April 24, 2014. Cognition is thought to rely on the coordinated firing of neurons, but exactly how this works has been difficult to establish. A new study published April 24 in Cell gets a bit more specific about this relationship in mice: Susumu Tonegawa and colleagues at the Massachusetts Institute of Technology in Boston report increases in synchronized high-frequency neural oscillations between the entorhinal cortex (EC) and hippocampus just prior to making a correct choice in a working memory task. The results suggest that this transient increase in synchrony reflects the transfer of information out of working memory for use in a task.
The new link may hold some relevance for schizophrenia, which is characterized by deficits in working memory and alterations in gamma oscillations. Working memory is the brain’s temporary holding tank for information that needs to be stored and manipulated to execute a task. People with schizophrenia seem unable to hold as many things in working memory as healthy controls can (see SRF related news report), and this could compromise many other aspects of cognition. Likewise, alterations in neural oscillations, including those in the gamma range (25-140 Hz), are found in schizophrenia under certain conditions (e.g., see Abstract) and in rodent models of schizophrenia (see SRF related news report).
In the new study, first author Jun Yamamoto and colleagues tracked oscillations in the EC and hippocampus simultaneously in mice as they moved through a T-shaped maze. In a “sample” trial, one arm of the maze was open and contained a food reward. In the next “test” trial, both arms were open, and the mice had to remember which arm the reward had been in, then go into the opposite arm. The researchers found a transient uptick in synchrony between the high-frequency gamma range (65-140 Hz) oscillations emanating from the EC and the hippocampus just before mice made a correct choice. This also appeared in “oops” trials, when mice began to enter the wrong arm but then reversed course to go into the correct one. In contrast, increased synchrony did not emerge when mice made incorrect choices.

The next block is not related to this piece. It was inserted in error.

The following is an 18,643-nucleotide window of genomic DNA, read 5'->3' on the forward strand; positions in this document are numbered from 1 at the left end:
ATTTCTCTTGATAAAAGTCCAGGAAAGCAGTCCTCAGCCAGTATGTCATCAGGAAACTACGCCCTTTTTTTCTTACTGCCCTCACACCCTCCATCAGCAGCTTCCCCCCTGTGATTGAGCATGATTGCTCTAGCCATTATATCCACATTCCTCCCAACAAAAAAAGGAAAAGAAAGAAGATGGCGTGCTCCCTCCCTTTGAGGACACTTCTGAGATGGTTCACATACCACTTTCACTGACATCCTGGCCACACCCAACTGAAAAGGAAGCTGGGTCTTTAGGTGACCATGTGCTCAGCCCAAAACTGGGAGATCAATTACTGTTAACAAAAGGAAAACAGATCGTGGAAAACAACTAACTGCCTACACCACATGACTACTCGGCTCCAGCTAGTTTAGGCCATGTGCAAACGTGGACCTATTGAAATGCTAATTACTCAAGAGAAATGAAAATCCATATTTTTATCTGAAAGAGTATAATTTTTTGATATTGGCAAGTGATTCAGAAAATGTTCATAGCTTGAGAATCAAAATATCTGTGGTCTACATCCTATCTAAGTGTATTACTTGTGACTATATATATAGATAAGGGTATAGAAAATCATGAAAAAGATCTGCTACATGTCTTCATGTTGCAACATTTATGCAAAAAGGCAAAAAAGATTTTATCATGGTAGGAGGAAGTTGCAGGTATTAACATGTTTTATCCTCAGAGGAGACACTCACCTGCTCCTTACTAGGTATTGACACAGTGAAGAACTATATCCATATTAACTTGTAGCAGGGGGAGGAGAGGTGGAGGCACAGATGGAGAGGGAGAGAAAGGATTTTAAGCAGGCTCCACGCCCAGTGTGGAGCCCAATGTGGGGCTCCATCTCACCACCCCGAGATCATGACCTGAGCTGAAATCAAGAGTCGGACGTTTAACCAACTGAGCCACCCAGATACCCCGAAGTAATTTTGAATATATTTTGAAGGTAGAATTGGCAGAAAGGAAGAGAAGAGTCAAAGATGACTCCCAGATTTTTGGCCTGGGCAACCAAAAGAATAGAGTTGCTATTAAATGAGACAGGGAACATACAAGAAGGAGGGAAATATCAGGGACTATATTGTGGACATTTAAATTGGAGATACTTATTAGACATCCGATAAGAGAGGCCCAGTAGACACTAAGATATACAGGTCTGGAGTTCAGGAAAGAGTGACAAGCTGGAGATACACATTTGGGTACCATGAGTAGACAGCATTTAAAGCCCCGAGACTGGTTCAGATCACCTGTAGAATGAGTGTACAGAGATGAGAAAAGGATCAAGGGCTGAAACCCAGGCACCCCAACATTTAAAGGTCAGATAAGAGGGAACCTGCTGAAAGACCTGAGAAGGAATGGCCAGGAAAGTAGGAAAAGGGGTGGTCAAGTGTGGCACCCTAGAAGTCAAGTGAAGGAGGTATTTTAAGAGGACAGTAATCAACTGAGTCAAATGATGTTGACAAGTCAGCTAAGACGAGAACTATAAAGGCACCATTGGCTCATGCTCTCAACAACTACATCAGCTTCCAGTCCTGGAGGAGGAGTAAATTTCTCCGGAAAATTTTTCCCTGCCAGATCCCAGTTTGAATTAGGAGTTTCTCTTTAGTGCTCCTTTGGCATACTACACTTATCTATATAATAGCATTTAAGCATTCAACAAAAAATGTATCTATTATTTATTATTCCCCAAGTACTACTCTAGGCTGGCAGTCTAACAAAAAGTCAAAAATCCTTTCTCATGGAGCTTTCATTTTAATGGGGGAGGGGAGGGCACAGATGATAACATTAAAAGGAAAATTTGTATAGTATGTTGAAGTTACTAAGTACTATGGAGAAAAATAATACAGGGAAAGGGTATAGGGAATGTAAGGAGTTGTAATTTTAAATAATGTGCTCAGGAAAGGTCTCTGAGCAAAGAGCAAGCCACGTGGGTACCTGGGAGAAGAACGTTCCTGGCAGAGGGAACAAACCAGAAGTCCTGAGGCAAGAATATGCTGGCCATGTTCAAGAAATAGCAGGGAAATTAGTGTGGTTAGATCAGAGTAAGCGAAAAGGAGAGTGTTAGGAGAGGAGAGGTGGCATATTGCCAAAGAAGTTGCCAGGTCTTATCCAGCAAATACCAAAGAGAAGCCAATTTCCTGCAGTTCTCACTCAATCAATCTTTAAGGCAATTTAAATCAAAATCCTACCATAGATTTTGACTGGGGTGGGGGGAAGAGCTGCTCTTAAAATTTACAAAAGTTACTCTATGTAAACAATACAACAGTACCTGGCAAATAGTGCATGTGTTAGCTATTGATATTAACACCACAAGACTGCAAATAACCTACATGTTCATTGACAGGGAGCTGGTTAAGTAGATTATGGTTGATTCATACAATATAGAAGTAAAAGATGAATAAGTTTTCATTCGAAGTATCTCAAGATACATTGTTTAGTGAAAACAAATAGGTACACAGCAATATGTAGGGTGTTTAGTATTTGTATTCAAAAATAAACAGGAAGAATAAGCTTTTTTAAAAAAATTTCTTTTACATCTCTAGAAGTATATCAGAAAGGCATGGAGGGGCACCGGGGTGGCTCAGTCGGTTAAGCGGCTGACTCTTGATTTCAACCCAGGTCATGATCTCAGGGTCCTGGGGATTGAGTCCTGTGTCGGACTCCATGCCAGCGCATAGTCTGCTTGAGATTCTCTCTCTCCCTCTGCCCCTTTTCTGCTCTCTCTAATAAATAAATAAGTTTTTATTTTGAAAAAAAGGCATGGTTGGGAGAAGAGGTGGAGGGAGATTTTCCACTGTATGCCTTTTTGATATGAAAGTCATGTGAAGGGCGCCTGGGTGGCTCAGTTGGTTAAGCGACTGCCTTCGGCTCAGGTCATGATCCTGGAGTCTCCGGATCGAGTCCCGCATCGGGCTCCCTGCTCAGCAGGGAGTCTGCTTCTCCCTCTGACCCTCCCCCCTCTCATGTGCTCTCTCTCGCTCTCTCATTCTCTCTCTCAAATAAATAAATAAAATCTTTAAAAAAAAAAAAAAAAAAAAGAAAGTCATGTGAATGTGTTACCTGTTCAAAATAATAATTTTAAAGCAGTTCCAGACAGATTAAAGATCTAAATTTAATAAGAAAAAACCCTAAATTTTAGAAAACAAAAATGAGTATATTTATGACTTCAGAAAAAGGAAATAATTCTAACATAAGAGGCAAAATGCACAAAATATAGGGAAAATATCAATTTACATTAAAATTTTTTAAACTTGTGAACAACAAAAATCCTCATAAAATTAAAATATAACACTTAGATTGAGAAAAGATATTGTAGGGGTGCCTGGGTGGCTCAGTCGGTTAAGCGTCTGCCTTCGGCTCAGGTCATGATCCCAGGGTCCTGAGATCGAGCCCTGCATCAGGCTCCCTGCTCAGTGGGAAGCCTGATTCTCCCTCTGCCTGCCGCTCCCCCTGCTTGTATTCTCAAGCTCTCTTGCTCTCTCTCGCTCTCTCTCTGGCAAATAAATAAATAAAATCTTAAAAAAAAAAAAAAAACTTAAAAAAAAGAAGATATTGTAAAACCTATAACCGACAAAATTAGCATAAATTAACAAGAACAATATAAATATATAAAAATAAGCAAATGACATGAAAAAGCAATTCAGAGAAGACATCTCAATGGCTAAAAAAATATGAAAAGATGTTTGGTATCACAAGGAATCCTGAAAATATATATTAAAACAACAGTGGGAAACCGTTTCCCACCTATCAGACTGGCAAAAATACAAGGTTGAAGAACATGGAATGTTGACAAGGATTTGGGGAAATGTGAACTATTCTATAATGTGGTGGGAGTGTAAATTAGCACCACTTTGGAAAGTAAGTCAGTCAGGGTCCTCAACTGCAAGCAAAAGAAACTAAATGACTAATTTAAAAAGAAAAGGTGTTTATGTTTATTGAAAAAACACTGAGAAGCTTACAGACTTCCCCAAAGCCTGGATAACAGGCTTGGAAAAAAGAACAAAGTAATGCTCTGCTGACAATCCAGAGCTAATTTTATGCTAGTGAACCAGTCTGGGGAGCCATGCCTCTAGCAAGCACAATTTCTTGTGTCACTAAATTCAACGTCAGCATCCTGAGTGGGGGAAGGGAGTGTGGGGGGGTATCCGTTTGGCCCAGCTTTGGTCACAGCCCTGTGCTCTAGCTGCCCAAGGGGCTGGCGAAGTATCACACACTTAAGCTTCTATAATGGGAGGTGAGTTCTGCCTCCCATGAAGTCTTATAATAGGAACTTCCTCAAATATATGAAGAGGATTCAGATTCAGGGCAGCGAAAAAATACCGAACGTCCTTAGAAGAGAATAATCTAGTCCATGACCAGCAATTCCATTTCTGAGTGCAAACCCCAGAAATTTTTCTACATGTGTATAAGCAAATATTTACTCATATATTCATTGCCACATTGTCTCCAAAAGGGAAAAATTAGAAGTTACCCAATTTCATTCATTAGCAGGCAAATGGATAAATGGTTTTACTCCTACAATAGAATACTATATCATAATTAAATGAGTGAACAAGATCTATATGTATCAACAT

Severing a connection between the EC and the hippocampus disrupted working memory: Specifically, optogenetically silencing EC neurons projecting to the CA1 layer of the hippocampus just as mice approached the T-junction where they needed to make a choice decreased both synchrony and the percentage of correct trials. This may have interrupted the retention of information in working memory, which may be mediated by activity looping between the EC and the hippocampus. The researchers suggest that when incoming sensory information matches the information held in working memory, this propels synchronous activity in the circuit.—Michele Solis.
Yamamoto J, Suh J, Takeuchi D, Tonegawa S. Successful Execution of Working Memory Linked to Synchronized High-Frequency Gamma Oscillations. Cell . 2014 Apr 23. Abstract